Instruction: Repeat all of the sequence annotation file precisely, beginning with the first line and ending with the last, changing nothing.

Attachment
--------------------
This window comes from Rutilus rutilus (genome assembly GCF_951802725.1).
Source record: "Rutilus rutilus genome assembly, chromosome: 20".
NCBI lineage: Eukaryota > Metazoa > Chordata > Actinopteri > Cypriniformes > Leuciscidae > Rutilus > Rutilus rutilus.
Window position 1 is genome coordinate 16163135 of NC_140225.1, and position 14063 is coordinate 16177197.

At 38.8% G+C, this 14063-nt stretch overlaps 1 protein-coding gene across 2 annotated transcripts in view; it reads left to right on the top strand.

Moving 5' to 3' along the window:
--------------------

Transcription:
This window comes from Rutilus rutilus (genome assembly GCF_951802725.1).
Source record: "Rutilus rutilus genome assembly, chromosome: 20".
NCBI lineage: Eukaryota > Metazoa > Chordata > Actinopteri > Cypriniformes > Leuciscidae > Rutilus > Rutilus rutilus.
Window position 1 is genome coordinate 16163135 of NC_140225.1, and position 14063 is coordinate 16177197.

At 38.8% G+C, this 14063-nt stretch overlaps 1 protein-coding gene across 2 annotated transcripts in view; it reads left to right on the top strand.

Moving 5' to 3' along the window: